Humans have been making cheese for more than 3000 years and our love for cheese continues to this day. In fact, in the UK, thousands of people from around the world descend on Cooper’s Hill in Gloucestershire each year to watch people chase after a wheel of Double Gloucester cheese! For many vegetarians, a major barrier to them becoming vegans has been their unwavering love for cheese.
The versatility of tofu meant that it was often used as a substitute for cheese for much of the 1990s and, since the 2000s, food manufacturers have been using nuts to create vegan cheeses with richer flavours. However, recent innovation in the dairy sector promises to create far “better” plant-based cheeses, capable of replicating the textures and consistencies of “real” dairy-based cheese.
Prolamins are a type of storage proteins, primarily found in the seeds of cereal crops. In addition to their extrudable fat technology, Motif Foodworks also make vegan cheese capable of stretching, boiling and melting in a similar way to dairy-based cheeses by using a plasticized form of prolamin extracted from corn. The prolamin proteins, alongside a combination of food-grade binders, ensure that cheeses produced by this method maintain their uniformity even at high temperatures. This has been a game-changer for cheese-lovers, considering the many poor reviews of vegan cheese in the past. As disclosed in International Patent publication WO2022174157, Motif appear also to be developing a plant-based alternative to dairy-based yoghurt. Watch this space.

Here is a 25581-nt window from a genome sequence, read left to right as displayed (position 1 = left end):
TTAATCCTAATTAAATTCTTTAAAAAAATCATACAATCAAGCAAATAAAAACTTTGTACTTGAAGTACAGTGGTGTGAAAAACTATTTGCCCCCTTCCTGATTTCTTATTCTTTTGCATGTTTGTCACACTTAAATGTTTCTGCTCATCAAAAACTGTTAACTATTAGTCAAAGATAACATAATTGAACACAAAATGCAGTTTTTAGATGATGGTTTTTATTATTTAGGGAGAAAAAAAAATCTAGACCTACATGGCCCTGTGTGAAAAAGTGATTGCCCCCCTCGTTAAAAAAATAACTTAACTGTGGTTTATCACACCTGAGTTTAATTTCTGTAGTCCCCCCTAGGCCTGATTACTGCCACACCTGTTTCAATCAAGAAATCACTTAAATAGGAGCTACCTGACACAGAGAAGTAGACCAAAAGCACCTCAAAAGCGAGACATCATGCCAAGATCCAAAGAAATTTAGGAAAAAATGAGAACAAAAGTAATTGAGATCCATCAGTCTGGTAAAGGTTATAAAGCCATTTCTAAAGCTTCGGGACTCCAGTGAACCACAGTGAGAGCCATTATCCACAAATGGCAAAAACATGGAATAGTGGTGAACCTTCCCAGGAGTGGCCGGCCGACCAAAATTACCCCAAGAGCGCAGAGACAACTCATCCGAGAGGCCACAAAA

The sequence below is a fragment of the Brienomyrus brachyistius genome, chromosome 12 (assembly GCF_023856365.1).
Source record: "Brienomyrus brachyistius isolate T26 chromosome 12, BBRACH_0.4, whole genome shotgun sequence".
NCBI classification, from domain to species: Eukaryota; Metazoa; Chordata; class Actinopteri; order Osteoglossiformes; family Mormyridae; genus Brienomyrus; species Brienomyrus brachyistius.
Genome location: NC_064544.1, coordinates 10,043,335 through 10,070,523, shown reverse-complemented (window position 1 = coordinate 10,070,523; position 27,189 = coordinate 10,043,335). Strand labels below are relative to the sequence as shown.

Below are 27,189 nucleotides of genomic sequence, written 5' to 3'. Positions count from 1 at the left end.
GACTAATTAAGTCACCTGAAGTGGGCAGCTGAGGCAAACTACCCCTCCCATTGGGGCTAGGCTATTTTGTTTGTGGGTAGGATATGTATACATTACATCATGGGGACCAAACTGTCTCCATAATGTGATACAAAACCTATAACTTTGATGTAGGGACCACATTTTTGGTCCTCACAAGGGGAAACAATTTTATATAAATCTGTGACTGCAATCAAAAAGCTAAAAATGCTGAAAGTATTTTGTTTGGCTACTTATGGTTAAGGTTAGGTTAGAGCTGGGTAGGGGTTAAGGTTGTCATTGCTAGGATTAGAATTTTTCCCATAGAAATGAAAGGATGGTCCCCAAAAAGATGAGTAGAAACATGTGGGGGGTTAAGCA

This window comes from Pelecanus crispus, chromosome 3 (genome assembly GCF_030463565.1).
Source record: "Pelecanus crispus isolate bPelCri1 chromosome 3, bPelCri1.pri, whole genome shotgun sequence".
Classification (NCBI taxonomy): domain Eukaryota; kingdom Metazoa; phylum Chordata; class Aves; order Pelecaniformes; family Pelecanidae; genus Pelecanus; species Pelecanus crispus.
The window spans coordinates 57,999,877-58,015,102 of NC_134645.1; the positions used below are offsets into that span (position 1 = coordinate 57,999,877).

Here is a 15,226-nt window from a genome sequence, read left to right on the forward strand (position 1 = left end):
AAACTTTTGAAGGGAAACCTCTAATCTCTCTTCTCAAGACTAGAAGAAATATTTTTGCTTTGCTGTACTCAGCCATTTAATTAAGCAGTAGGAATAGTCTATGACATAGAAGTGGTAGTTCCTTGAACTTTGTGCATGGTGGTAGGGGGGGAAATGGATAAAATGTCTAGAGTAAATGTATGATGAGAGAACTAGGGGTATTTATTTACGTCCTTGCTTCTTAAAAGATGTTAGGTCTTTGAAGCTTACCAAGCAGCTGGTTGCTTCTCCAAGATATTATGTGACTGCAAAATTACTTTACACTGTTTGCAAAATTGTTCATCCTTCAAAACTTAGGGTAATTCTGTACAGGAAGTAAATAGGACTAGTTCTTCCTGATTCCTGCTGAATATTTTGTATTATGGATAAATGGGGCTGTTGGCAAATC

Looking ahead through an IP lens
The plant-based food market has been going from strength-to-strength in recent years, and consumers can expect to see greater numbers of ever tastier alternatives to animal-based products in the months and years to come.
Not surprisingly, we’ve already seen an increasing number of patents being filed in this area as companies have realised there is a lot of money to be made out of plant-based alternatives. It will be interesting to see how this drives the industry and its innovation.
For more information about advances in plant-based food technology and its protection through IP, please contact Dan Olatokun, or your usual Kilburn & Strode advisor.